Real gross domestic product (GDP) increased 0.1 percent in the fourth quarter of 2012 after increasing 3.1 percent in the third quarter, according to estimates released by the Bureau of Economic Analysis. The fourth-quarter growth rate was revised up 0.2 percentage point from the advance estimate released in January. Real GDP increased 2.2 percent in 2012 after increasing 1.8 percent in 2011.
The following contributed to the deceleration in real GDP growth:
• Inventory investment turned down, largely resulting from downturns in inventory investment in manufacturing industries and wholesale trade.
• Federal government spending on defense declined after rising in the third quarter.
• Exports turned down, mainly reflecting downturns in nonautomotive capital goods as well as foods, feeds, and beverages.
In contrast, imports decreased more than in the third quarter. Business investment turned up, primarily reflecting an upturn in equipment and software. Consumer spending also picked up slightly, mainly on financial services and insurance as well as autos and parts.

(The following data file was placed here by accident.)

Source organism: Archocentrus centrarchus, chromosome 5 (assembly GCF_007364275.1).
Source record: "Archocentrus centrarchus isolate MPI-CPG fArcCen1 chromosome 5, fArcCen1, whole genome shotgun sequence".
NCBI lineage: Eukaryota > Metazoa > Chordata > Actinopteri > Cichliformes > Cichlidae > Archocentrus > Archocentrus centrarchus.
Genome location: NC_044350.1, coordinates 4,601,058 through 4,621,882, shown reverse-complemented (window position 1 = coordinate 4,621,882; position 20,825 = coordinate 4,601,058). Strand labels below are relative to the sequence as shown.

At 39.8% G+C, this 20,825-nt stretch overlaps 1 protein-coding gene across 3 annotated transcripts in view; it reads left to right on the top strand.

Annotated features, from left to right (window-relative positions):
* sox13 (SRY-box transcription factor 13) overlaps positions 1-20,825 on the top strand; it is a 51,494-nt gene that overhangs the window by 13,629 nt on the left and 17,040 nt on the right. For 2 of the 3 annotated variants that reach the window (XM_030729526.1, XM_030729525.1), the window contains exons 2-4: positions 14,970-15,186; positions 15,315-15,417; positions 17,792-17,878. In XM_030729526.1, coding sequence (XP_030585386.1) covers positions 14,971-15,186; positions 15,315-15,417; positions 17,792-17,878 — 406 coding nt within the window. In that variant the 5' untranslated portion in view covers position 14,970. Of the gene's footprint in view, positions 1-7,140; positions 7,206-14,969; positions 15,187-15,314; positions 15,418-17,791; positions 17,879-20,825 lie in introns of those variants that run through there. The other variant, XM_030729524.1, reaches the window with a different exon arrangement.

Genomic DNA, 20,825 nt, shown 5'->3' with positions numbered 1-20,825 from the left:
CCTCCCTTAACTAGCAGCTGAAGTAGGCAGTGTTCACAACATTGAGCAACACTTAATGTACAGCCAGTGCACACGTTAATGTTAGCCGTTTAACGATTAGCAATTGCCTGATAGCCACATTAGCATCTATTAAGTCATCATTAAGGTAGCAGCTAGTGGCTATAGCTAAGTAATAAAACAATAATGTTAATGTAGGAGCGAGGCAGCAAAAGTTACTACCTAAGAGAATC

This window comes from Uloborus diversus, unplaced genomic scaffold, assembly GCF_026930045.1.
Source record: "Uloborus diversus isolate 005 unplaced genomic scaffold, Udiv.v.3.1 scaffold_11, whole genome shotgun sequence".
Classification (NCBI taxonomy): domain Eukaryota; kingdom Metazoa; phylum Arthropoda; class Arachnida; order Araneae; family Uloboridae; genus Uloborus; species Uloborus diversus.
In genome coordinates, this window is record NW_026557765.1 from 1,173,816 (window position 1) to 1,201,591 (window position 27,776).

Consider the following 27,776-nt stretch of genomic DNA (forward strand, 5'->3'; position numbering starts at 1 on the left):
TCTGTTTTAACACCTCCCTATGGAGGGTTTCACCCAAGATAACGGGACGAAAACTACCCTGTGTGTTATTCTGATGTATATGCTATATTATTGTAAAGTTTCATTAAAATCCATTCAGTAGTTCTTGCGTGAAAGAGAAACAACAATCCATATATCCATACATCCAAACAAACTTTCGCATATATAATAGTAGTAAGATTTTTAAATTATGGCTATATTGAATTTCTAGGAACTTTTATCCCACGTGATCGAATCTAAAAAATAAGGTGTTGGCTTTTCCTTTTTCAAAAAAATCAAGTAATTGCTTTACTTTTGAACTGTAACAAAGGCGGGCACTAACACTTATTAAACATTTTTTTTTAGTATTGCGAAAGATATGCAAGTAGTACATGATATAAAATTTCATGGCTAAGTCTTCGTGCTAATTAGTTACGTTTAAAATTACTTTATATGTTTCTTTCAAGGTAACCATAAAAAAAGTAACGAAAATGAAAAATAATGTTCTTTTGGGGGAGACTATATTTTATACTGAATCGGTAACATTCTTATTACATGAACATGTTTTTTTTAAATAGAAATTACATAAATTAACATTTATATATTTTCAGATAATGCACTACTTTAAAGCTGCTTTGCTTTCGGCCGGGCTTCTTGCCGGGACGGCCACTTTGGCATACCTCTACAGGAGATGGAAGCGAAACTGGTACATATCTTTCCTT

Net exports was revised up, reflecting an upward revision to exports and a downward revision to imports. Nonresidential fixed investment was also revised up, primarily due to an upward revision to structures. Inventory investment was revised down, as were state and local government spending and consumer spending.
Real GDP increased 2.2 percent in 2012 after increasing 1.8 percent in 2011. The pickup in growth in 2012 mainly reflected:
• A deceleration in imports, mainly in nonautomotive capital goods and in petroleum and related products.
• An upturn in residential housing.
• An upturn in inventory investment.
• A smaller decrease in state and local government spending.
The contributions were partly offset by slowdowns in consumer spending, mainly on services, and in exports.
For more, here’s the full report.